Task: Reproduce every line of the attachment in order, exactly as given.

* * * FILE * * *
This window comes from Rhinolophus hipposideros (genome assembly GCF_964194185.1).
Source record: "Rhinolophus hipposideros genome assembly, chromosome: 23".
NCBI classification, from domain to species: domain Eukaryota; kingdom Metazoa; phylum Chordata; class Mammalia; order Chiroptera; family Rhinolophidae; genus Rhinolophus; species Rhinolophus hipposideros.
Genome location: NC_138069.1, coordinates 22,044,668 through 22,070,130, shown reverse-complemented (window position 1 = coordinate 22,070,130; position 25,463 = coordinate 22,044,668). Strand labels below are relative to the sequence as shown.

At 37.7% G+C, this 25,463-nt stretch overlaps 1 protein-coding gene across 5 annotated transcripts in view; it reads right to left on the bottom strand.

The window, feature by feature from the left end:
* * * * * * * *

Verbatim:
This window comes from Rhinolophus hipposideros (genome assembly GCF_964194185.1).
Source record: "Rhinolophus hipposideros genome assembly, chromosome: 23".
NCBI classification, from domain to species: domain Eukaryota; kingdom Metazoa; phylum Chordata; class Mammalia; order Chiroptera; family Rhinolophidae; genus Rhinolophus; species Rhinolophus hipposideros.
Genome location: NC_138069.1, coordinates 22,044,668 through 22,070,130, shown reverse-complemented (window position 1 = coordinate 22,070,130; position 25,463 = coordinate 22,044,668). Strand labels below are relative to the sequence as shown.

At 37.7% G+C, this 25,463-nt stretch overlaps 1 protein-coding gene across 5 annotated transcripts in view; it reads right to left on the bottom strand.

The window, feature by feature from the left end: